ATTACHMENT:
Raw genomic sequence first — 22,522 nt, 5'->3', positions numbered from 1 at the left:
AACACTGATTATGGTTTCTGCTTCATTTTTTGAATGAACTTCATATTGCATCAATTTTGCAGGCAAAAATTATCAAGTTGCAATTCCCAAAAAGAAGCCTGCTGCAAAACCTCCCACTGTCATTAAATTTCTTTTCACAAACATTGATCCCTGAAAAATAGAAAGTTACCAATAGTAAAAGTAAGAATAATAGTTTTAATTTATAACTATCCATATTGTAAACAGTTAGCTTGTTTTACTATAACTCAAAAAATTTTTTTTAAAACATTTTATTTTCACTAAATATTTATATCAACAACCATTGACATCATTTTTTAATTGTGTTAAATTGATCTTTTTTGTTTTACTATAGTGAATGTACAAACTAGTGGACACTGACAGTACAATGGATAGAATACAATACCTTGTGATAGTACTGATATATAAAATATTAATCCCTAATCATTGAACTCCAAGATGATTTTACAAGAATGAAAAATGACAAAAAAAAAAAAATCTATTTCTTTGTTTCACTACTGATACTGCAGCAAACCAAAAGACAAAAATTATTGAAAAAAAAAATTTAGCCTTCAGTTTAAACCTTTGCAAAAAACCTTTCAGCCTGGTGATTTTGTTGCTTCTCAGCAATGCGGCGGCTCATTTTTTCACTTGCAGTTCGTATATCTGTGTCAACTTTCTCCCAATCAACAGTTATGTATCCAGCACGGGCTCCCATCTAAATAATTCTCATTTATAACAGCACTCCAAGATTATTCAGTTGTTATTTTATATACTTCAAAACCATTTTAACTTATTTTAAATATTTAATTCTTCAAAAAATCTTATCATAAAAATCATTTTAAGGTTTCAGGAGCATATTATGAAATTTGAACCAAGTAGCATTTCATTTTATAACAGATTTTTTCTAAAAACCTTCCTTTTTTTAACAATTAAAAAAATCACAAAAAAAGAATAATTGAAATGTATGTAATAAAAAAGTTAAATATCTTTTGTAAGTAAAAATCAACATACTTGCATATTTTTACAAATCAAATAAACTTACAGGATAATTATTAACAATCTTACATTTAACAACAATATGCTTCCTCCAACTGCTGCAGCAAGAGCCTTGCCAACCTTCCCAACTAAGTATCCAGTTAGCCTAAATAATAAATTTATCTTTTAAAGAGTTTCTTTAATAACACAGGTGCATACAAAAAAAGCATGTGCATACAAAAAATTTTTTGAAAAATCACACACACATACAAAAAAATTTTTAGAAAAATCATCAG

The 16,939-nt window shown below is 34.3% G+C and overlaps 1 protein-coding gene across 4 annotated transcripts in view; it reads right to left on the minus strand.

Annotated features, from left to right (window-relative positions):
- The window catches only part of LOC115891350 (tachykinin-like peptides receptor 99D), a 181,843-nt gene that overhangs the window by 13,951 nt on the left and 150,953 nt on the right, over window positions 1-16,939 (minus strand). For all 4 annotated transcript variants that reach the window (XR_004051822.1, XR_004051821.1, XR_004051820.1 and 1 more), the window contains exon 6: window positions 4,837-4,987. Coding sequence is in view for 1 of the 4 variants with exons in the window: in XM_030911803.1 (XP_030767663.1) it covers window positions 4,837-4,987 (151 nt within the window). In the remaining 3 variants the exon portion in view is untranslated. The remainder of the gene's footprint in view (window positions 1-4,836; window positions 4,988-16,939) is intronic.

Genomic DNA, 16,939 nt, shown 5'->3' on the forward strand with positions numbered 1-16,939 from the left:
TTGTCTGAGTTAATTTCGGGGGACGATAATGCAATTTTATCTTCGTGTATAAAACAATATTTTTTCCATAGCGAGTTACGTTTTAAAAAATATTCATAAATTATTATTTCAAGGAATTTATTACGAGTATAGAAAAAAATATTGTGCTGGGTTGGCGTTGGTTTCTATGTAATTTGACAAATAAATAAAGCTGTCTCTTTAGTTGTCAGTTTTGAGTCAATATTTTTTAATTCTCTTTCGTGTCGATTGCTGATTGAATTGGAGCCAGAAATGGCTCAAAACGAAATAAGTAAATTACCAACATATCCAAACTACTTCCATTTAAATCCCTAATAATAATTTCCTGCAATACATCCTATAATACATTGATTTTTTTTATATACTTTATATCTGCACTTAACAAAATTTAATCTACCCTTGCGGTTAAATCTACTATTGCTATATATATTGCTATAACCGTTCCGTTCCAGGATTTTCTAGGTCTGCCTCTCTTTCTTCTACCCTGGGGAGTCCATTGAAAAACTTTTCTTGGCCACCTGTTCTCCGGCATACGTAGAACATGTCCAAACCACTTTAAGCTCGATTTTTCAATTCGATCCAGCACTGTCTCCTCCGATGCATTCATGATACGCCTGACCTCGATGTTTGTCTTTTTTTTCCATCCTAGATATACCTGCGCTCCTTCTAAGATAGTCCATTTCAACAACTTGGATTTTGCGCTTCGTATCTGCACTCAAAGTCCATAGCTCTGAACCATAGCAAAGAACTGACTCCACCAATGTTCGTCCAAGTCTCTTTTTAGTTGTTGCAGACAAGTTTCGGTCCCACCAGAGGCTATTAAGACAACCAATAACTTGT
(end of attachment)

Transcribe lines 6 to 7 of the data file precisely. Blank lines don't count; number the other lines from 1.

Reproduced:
Genomic DNA, 16,939 nt, shown 5'->3' on the forward strand with positions numbered 1-16,939 from the left:
TTGTCTGAGTTAATTTCGGGGGACGATAATGCAATTTTATCTTCGTGTATAAAACAATATTTTTTCCATAGCGAGTTACGTTTTAAAAAATATTCATAAATTATTATTTCAAGGAATTTATTACGAGTATAGAAAAAAATATTGTGCTGGGTTGGCGTTGGTTTCTATGTAATTTGACAAATAAATAAAGCTGTCTCTTTAGTTGTCAGTTTTGAGTCAATATTTTTTAATTCTCTTTCGTGTCGATTGCTGATTGAATTGGAGCCAGAAATGGCTCAAAACGAAATAAGTAAATTACCAACATATCCAAACTACTTCCATTTAAATCCCTAATAATAATTTCCTGCAATACATCCTATAATACATTGATTTTTTTTATATACTTTATATCTGCACTTAACAAAATTTAATCTACCCTTGCGGTTAAATCTACTATTGCTATATATATTGCTATAACCGTTCCGTTCCAGGATTTTCTAGGTCTGCCTCTCTTTCTTCTACCCTGGGGAGTCCATTGAAAAACTTTTCTTGGCCACCTGTTCTCCGGCATACGTAGAACATGTCCAAACCACTTTAAGCTCGATTTTTCAATTCGATCCAGCACTGTCTCCTCCGATGCATTCATGATACGCCTGACCTCGATGTTTGTCTTTTTTTTCCATCCTAGATATACCTGCGCTCCTTCTAAGATAGTCCATTTCAACAACTTGGATTTTGCGCTTCGTATCTGCACTCAAAGTCCATAGCTCTGAACCATAGCAAAGAACTGACTCCACCAATGTTCGTCCAAGTCTCTTTTTAGTTGTTGCAGACAAGTTTCGGTCCCACCAGAGGCTATTAAGACAACCAATAACTTGT